Biased terminology effects and biased information processing in research on adult-nonadult sexual interactions
Adult-child and adult-adolescent sexual interactions have generally been described in the professional literature with value-laden negative terms. Recently, a number of researchers have criticized this state of affairs, claiming that such usage is likely to have biasing effects. The current investigation examined empirically the biasing impact of negative terminology. Eighty undergraduate students read a shortened journal article that used either neutral or negative terms to describe a number of cases of sexual relationships between male adolescents and male adults--the shortened article was adapted from Tindall (1978). Additionally, students were exposed either to descriptive information or descriptive plus long-term nonnegative outcome information. The purpose of this manipulation was to examine whether students would process the neutral and positive data in a biased fashion, because these data contradict strongly held assumptions of harm as a consequence of these contacts. Students' judgments were negatively biased by the negative terminology. The students also exhibited evidence for biased processing of the nonnegative outcome information.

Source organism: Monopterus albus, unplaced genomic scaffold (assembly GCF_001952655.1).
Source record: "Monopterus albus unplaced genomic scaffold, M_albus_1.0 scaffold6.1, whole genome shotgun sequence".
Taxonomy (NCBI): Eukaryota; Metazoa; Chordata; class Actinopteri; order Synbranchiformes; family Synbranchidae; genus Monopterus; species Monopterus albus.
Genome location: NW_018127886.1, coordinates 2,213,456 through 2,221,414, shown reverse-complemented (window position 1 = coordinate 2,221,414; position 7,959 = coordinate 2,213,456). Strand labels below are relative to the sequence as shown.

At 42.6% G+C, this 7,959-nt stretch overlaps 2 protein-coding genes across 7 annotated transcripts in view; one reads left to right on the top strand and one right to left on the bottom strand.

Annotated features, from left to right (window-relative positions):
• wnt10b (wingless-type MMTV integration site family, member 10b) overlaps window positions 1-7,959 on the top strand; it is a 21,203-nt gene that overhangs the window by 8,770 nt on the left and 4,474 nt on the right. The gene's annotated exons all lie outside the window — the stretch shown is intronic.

source: Abstract from article 'Biased Terminology Effects and Biased Information Processing in Research on Adult-Nonadult Sexual Interactions: An Empirical Investigation' by Bruce Rind & Robert Bauserman; www.jstor.org/stable/3812725?seq=1#page_scan_tab_contents; The Journal of Sex Research, Vol. 30, No. 3, pp. 260-269; August 1993